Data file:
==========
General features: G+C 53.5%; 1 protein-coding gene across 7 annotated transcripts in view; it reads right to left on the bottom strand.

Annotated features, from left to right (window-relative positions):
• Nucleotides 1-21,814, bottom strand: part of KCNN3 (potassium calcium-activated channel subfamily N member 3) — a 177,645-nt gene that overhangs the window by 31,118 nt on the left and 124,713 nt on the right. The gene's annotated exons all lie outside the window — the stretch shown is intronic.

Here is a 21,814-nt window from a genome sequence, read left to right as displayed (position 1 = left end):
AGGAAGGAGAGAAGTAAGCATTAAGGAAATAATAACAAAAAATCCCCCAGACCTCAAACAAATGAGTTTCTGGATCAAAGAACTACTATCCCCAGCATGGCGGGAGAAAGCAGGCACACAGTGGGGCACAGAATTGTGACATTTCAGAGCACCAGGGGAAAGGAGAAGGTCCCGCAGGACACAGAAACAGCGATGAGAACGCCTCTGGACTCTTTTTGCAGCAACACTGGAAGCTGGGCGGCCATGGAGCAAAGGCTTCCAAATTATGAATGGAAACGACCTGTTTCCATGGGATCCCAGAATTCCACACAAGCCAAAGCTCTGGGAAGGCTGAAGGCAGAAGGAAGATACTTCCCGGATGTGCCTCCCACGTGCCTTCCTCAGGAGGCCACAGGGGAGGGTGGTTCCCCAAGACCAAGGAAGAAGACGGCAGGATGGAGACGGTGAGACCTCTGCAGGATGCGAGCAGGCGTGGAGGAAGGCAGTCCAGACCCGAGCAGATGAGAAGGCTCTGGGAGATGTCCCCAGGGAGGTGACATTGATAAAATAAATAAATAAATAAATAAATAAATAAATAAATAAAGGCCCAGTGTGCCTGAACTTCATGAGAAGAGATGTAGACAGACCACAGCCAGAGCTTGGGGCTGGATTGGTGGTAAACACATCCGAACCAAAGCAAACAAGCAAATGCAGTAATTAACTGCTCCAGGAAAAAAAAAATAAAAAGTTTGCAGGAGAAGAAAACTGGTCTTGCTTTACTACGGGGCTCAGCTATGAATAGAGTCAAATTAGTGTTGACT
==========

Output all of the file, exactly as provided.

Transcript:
General features: G+C 53.5%; 1 protein-coding gene across 7 annotated transcripts in view; it reads right to left on the bottom strand.

Annotated features, from left to right (window-relative positions):
• Nucleotides 1-21,814, bottom strand: part of KCNN3 (potassium calcium-activated channel subfamily N member 3) — a 177,645-nt gene that overhangs the window by 31,118 nt on the left and 124,713 nt on the right. The gene's annotated exons all lie outside the window — the stretch shown is intronic.

Here is a 21,814-nt window from a genome sequence, read left to right as displayed (position 1 = left end):
AGGAAGGAGAGAAGTAAGCATTAAGGAAATAATAACAAAAAATCCCCCAGACCTCAAACAAATGAGTTTCTGGATCAAAGAACTACTATCCCCAGCATGGCGGGAGAAAGCAGGCACACAGTGGGGCACAGAATTGTGACATTTCAGAGCACCAGGGGAAAGGAGAAGGTCCCGCAGGACACAGAAACAGCGATGAGAACGCCTCTGGACTCTTTTTGCAGCAACACTGGAAGCTGGGCGGCCATGGAGCAAAGGCTTCCAAATTATGAATGGAAACGACCTGTTTCCATGGGATCCCAGAATTCCACACAAGCCAAAGCTCTGGGAAGGCTGAAGGCAGAAGGAAGATACTTCCCGGATGTGCCTCCCACGTGCCTTCCTCAGGAGGCCACAGGGGAGGGTGGTTCCCCAAGACCAAGGAAGAAGACGGCAGGATGGAGACGGTGAGACCTCTGCAGGATGCGAGCAGGCGTGGAGGAAGGCAGTCCAGACCCGAGCAGATGAGAAGGCTCTGGGAGATGTCCCCAGGGAGGTGACATTGATAAAATAAATAAATAAATAAATAAATAAATAAATAAATAAAGGCCCAGTGTGCCTGAACTTCATGAGAAGAGATGTAGACAGACCACAGCCAGAGCTTGGGGCTGGATTGGTGGTAAACACATCCGAACCAAAGCAAACAAGCAAATGCAGTAATTAACTGCTCCAGGAAAAAAAAAATAAAAAGTTTGCAGGAGAAGAAAACTGGTCTTGCTTTACTACGGGGCTCAGCTATGAATAGAGTCAAATTAGTGTTGACT